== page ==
I have a Facebook friend from Norway, who is a freelance writer of automotive stories and a drummer who really loves to find Barry drums. He has written to me about them, and I have been on the lookout for great examples for him. So, let’s talk about Barry drums today and their Catalog E. This Philadelphia based company was formally known as the Barry Drum Manufacturing Company and look at the rest of the catalog’s title..”Modern Drums for the Progressive Drummer.”
The Barry claim to fame was the far reaching use of aluminum as a shell material.
As drum production geared up after World War I ended, most the manufacturers used maple, walnut or mahogany for drum shells. Barry offered wood, but they showcased aluminum, using a manufacturing process for it that had been invented in the 1880s.
The inventor misspelled aluminium, and while Americans continue to say aluminum, and leave out that last letter “i“, everybody else in the world, uses the British pronunciation..Since the 60s, we have had aluminum as an available snare drum shell, but, founded in 1919, Barry made snare drums, marching drums and bass drums from aluminum, and their trademark product was the Collapsible Bass Drum. More on that in a minute.
Barry aluminum shells normally had black or white lacquers or a satin finished clear coat, but I have also seen purple, and it looked original.. Parts were nickel plated—or gold plated. Their shell was described as die cast in one piece and the snare drums had twelve rods with air vents between each one, except for the panel with the strainer. The hoops were straight, not flange and collar hooks were used.
The Barry catalog features pedals and accessories by Barry, Leedy and Ludwig, but all the drums were from Barry. There is no mention of a solid wood shell, and, specifically, there is mention of laminated wood shells. The strainer was a unique looking piece that we picture—a round middle section and a downward locking throw arm—very compact and without vulnerable linkages and rivets.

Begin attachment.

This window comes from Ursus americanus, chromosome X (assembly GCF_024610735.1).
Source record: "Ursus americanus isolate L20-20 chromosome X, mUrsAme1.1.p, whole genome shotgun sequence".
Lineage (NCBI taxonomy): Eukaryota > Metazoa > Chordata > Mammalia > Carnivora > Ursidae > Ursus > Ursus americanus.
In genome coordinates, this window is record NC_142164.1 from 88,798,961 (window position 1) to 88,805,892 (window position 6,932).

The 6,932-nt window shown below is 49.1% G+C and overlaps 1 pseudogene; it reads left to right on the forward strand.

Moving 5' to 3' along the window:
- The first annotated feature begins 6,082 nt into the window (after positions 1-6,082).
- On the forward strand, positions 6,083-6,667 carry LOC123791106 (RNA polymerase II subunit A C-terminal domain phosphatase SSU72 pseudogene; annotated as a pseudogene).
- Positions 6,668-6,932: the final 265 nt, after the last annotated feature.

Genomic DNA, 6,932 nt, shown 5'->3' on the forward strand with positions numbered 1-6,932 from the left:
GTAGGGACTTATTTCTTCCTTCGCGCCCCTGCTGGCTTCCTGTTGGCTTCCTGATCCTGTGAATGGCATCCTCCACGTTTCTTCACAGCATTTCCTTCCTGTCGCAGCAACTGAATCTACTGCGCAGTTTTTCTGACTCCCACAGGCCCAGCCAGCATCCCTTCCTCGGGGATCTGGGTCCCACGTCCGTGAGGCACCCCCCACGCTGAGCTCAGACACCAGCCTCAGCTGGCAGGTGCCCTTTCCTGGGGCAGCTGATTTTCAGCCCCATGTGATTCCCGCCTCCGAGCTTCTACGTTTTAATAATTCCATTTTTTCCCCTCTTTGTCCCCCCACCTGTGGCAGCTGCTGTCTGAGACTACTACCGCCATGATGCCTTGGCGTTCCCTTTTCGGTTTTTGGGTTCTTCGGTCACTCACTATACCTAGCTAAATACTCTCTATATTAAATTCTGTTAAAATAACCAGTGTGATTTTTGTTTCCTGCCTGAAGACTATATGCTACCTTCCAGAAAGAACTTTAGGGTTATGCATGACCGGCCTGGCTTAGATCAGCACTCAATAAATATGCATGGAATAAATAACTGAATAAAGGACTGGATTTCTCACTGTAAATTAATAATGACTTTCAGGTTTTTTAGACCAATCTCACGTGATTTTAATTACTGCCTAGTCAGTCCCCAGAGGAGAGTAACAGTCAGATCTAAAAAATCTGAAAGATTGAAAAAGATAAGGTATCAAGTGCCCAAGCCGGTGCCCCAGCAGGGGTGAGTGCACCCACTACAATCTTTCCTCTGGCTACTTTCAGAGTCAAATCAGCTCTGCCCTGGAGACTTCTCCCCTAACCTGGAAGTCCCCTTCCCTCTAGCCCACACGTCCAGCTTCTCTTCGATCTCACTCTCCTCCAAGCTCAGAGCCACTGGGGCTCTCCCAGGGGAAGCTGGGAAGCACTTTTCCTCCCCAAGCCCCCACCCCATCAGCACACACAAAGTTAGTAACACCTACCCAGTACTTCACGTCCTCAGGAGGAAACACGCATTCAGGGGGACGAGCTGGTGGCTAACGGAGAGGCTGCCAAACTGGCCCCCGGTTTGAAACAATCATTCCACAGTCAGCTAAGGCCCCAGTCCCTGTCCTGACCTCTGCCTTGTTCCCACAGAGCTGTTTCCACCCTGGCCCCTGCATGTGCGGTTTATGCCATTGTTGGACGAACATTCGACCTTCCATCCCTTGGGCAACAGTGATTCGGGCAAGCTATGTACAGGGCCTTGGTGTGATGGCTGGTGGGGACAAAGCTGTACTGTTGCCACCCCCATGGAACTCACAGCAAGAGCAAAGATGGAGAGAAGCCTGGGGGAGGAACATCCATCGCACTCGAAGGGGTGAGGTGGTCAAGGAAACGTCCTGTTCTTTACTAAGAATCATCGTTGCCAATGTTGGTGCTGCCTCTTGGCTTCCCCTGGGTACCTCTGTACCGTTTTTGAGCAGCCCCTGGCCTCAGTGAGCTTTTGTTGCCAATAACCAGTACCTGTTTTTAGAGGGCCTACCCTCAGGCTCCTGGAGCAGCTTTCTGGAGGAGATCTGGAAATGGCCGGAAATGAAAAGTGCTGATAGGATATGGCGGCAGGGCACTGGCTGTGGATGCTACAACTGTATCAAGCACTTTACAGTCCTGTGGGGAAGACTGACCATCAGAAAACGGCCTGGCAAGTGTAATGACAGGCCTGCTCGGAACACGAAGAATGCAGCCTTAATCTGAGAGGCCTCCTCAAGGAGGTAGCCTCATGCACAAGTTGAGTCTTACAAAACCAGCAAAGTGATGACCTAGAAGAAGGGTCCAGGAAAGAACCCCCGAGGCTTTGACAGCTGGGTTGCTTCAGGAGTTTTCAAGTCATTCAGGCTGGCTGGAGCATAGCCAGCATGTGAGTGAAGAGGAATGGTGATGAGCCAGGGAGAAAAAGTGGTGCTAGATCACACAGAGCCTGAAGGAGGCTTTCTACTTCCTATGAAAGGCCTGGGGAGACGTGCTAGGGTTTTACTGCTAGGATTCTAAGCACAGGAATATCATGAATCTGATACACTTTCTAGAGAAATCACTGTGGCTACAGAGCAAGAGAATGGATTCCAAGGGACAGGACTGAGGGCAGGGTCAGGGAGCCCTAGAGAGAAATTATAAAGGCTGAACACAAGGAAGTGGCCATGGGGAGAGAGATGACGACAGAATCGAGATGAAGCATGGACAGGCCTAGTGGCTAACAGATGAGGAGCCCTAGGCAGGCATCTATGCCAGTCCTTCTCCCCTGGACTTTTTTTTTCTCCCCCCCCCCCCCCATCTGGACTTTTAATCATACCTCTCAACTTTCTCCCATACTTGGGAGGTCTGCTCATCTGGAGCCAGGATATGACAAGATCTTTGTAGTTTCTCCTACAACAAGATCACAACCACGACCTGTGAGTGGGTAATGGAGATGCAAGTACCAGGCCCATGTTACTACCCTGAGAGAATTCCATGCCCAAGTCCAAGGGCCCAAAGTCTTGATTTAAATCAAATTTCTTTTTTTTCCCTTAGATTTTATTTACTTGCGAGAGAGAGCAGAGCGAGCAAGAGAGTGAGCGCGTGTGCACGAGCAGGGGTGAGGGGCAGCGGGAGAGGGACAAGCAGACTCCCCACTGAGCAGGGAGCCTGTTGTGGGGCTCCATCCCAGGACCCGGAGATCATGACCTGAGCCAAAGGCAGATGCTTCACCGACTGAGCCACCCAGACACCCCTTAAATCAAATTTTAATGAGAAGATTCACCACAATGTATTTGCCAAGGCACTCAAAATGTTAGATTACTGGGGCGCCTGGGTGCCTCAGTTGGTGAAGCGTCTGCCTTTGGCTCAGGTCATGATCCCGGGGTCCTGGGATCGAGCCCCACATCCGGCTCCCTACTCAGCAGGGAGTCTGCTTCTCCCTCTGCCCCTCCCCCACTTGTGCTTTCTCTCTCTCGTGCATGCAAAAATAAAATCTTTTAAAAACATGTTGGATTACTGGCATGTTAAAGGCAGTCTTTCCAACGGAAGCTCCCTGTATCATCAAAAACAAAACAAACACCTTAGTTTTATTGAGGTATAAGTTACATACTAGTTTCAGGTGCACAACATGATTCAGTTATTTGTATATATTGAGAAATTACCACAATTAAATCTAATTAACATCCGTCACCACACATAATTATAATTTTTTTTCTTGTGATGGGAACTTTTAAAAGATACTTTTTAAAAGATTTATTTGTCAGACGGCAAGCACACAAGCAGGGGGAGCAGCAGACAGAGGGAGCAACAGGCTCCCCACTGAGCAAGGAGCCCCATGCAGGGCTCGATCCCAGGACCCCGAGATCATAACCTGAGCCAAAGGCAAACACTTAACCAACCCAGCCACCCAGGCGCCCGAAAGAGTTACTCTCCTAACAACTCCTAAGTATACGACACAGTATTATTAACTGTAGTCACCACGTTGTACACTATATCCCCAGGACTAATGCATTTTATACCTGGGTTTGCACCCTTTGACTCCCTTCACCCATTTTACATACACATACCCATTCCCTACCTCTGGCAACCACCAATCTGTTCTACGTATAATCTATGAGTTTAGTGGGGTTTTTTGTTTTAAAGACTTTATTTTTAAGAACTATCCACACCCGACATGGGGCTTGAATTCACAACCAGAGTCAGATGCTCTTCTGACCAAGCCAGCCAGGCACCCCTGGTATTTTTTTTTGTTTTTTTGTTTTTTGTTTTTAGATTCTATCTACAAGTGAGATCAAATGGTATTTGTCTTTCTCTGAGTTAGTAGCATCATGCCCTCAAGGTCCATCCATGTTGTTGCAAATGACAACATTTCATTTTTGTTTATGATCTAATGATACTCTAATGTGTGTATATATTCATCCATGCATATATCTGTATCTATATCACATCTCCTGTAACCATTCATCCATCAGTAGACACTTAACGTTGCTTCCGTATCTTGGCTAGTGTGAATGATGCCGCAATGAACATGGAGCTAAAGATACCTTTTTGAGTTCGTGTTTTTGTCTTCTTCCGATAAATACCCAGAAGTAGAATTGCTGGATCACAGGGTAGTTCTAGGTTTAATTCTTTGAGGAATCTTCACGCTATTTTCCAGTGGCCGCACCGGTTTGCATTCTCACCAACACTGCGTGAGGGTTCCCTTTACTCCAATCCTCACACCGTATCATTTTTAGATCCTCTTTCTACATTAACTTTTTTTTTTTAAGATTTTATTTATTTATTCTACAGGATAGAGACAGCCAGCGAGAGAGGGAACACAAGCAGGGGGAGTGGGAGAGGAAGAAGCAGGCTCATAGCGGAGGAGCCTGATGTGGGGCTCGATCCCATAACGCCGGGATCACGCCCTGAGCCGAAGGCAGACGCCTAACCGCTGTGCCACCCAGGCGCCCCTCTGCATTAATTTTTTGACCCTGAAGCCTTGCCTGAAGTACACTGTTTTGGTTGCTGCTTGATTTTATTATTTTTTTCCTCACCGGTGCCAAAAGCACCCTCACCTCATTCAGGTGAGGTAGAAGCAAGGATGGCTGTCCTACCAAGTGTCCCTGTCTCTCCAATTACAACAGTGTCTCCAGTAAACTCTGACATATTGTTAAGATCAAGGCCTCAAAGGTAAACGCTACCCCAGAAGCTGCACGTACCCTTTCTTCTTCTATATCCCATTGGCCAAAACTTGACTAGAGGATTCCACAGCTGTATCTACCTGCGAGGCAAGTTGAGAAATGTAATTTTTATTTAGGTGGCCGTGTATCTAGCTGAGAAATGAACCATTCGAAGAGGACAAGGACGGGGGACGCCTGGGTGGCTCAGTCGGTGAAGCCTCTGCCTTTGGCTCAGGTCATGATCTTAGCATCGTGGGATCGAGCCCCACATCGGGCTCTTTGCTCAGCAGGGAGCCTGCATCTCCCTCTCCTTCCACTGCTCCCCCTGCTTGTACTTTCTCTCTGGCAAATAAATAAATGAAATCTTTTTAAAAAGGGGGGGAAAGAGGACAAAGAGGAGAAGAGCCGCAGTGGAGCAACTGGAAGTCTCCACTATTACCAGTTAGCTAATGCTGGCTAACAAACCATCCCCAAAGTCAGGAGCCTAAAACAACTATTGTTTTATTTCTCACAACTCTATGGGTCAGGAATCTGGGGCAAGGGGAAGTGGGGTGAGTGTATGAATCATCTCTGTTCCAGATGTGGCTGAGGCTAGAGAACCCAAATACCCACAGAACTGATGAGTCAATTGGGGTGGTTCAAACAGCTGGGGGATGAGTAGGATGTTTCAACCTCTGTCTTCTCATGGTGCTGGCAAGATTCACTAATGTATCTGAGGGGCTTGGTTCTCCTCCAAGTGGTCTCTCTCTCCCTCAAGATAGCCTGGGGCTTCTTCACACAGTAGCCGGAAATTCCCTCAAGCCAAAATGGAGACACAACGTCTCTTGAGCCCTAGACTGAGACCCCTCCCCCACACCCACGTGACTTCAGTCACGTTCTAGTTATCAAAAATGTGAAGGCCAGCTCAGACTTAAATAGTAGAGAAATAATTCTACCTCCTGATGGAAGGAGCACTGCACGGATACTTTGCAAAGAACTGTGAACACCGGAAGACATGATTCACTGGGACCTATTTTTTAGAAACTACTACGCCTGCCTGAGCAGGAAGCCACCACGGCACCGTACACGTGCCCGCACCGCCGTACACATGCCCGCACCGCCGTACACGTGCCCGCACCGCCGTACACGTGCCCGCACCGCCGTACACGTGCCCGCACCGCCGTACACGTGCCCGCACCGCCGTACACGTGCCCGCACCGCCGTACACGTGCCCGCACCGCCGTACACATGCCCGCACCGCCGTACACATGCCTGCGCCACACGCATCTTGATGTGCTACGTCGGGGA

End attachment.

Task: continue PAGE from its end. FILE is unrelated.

Ah, but they had what traveling drummers needed. If you were playing in the mid 1920s, you would not have had an automobile. You were destined to ride a street car or trolley and you might have had to stand. Barry saw a niche.They created the “Collapsible Bass Drum” in three diameters. In those days,most drummers played 28 or 30 inch monsters, and, carrying them around in mackintosh bags, did little to protect the valuable cargo, already difficult to manoeuver. William A. Barry invented a 12 1/2 pound bass drum that could be taken apart and folded into a neat small elliptical shaped case.
Even the drum heads were foldable and the hoops were hinged. A player could use two cases and carry his bass, snare, cymbal, stand, pedal traps and holders, and still get on the trolley without problems.
I think we see more Barry snare drum survivors than the Collapsible Bass Drums, although they must have influenced Leedy and Walberg in the 20s to create carry all wooden bass drums that turned the instrument into a case by being hinged in the middle. The doom factor for the Barry bass drums was getting replacement heads easily.
The Catalog E. endorsers were East Coasters and two of them show up later with bigger companies. Jess Altmiller of the Fox Theater in Philly gets prominently featured with Slingerland and Benjamin Podemski, of the Philadelphia Symphony, became a Leedy endorser.
The snare drums have a crisp sound and they do turn up with some frequency. I have heard that Barry Manufacturing survived to the late 1930s, so there were 20 years of production, but I have not seen a catalog later than E, nor have I ever seen Barry tom toms. I wouldn’t be surprised if we found that Barry had a retail outlet in Philadelphia, since there is a picture of a plate glass window with their name in large letters. I can see two drums in the window, but the rest is blocked by a shot of the world’s largest metal drum, made for a local Shrine band. This possible retail side may have been what helped them to survive after the Collapsible Bass had seen it’s day.